But now we have an opportunity to work on those thoughts that are now so much clearer to us. So let’s do it. I am committed to taking advantage of this Mother’s Day week, and look at thoughts that are not serving me well.

“I want to highly recommend that you take the time to do a thought download. And that simply means filling up one page of your journal with thoughts… It’s like we clean out the closet. We take out all the sentences of the brain and we have a look at them. We look at them outside of our brain and then we decide if we want to put them back in our brain on purpose or not.”

A couple of things to think about, as we do this thought download:

  1. “When you look at your thought download, ask yourself the question, ‘Why does my mind think the sentences that it does?’ My mind thinks very different sentences than my husband’s brain and my friends’ brains. We’re in the same world, in the same circumstance as the world, and yet so many different thoughts for so many different people. So many different sentences. So when you look at your sentences, it’s really interesting to ask the question, ‘I wonder why I think the way I think? I wonder why I have the sentences that I have?'”
  2. My emotional reality is not actual reality. A sentence in my mind (and now on my paper) about something happening is not the same as what is happening. “You need to make sure that you’re seeing these two things as completely separate things. There’s sentences in my brain and then there’s things in the world.”
  3. I want to think my thoughts are true. I will want to think I understand reality perfectly. It is scary to think that we don’t understand reality. We all want to think our thoughts are true. But be so careful, during the thought download, not to label thoughts as true.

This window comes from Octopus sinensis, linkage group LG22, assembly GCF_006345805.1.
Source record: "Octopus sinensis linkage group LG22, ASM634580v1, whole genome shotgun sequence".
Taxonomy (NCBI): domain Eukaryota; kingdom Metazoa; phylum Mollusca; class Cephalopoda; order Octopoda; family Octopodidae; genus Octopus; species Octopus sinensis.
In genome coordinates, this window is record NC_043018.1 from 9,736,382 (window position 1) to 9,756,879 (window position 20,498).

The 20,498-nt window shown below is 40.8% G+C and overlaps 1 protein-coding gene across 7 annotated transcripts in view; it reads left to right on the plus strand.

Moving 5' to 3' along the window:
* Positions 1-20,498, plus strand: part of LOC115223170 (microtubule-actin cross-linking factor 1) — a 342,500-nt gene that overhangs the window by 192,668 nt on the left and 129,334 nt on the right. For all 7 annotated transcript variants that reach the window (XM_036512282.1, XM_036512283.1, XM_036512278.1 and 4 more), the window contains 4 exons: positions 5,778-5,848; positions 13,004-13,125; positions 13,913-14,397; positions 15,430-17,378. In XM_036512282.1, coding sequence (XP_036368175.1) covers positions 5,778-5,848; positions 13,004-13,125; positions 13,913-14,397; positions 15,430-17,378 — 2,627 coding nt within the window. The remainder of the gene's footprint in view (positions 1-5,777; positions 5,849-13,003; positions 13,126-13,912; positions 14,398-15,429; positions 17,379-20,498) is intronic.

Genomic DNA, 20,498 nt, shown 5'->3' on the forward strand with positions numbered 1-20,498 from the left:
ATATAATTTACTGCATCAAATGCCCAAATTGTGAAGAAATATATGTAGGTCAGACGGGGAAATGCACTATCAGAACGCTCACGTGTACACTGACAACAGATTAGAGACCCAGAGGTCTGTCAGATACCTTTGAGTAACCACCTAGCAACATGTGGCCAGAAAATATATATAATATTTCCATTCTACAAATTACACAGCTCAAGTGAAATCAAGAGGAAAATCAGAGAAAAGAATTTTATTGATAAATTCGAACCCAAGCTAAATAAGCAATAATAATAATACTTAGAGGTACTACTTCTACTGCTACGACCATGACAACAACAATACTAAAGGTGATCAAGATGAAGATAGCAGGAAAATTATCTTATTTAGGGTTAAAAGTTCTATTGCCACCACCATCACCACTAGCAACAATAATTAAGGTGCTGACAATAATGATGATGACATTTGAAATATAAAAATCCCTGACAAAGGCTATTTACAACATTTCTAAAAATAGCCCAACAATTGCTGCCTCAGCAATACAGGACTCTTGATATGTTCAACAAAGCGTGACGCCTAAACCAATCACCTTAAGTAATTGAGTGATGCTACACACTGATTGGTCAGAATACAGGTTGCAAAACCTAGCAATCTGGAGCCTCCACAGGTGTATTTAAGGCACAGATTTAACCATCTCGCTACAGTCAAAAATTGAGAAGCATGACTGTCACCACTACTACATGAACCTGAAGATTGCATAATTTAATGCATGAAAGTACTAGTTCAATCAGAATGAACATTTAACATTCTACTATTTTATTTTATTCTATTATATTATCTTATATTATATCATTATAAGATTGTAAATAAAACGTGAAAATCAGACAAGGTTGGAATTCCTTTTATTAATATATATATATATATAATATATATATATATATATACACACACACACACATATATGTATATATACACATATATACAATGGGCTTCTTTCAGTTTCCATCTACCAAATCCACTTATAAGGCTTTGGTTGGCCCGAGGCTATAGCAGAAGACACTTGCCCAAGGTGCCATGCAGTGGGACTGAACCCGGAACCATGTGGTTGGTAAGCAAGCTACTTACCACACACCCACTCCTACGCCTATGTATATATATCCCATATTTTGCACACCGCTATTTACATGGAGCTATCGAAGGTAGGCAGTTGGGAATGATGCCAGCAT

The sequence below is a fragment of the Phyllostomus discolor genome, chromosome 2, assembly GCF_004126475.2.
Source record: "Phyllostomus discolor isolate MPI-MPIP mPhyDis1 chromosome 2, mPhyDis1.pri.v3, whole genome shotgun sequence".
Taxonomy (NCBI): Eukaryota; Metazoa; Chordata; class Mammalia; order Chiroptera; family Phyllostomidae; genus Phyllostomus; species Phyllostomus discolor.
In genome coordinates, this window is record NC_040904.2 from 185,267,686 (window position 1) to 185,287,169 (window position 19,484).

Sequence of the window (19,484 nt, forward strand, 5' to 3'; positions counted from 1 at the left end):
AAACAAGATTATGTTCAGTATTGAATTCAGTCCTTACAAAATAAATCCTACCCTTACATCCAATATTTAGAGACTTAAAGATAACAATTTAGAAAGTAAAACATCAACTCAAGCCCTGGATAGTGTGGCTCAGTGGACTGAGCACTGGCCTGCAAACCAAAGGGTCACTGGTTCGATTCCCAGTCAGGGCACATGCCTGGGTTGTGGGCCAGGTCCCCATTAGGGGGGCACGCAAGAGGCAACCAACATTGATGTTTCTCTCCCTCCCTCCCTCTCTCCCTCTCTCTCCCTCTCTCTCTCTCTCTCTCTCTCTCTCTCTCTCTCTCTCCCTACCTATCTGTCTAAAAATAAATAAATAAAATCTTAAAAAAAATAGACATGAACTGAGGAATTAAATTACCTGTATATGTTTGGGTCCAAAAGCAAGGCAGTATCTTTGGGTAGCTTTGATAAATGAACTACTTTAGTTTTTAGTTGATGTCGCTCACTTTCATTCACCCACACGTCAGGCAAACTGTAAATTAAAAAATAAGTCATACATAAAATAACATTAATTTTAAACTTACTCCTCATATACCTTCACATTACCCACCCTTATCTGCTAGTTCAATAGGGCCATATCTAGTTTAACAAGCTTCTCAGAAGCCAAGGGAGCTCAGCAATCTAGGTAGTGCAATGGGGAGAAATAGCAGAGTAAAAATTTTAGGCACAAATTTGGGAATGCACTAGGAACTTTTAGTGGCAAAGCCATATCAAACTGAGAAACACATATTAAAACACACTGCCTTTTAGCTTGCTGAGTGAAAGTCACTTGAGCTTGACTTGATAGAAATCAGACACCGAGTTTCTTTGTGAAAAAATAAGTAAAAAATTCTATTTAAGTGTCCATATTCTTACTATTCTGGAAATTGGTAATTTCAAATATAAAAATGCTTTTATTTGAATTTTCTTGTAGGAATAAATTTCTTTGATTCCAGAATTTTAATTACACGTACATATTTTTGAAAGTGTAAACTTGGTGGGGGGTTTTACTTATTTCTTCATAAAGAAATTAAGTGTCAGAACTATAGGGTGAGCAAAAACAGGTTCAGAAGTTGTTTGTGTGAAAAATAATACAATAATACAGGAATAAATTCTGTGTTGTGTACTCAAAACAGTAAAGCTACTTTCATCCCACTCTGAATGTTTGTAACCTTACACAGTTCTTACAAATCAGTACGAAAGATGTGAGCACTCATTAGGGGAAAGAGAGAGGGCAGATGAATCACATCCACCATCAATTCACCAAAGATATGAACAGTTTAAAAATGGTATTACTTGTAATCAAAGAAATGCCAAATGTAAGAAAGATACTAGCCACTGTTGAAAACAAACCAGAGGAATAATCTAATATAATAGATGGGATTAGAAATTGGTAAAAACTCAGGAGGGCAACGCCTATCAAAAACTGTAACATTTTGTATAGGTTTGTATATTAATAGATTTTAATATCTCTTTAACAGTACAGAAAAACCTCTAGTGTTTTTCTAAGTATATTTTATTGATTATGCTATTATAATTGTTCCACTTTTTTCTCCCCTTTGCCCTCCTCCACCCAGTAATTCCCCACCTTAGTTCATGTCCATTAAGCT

4. The question, in fact, in looking at the thoughts taken out of our minds during a thought download, isn’t if the sentence from our mind is true or not. That is not the question at all. “The question is, do I want to keep thinking this way? Do I want to believe this sentence – this thought? Do I want this to be the unconscious rhythm of my brain tone that’s going to continue to go on?”
  5. “All of your power comes from deciding what you want to believe. And you can see how that will determine how you live your life.”

“Your brain is turned on. It’s alert. It’s ready. It wants new information. YOU should be the one providing it. You can tell it what you want it to think. So you decide right now, what do you want to think and believe about the world and about yourself?”

What bricks do I want to keep in my Emotional Reality Wall? Specifically, what do I want to believe about myself as a mother, and my own mother as a mother, and my mother in law as a mother, and my neighbor as a mother, etc. I get to choose what I believe, and that is where all my power lies, in choosing. The most powerful thing I can do in my life is make decisions – to use my agency.

Previous DAY #188 EMOTIONAL REALITY (again)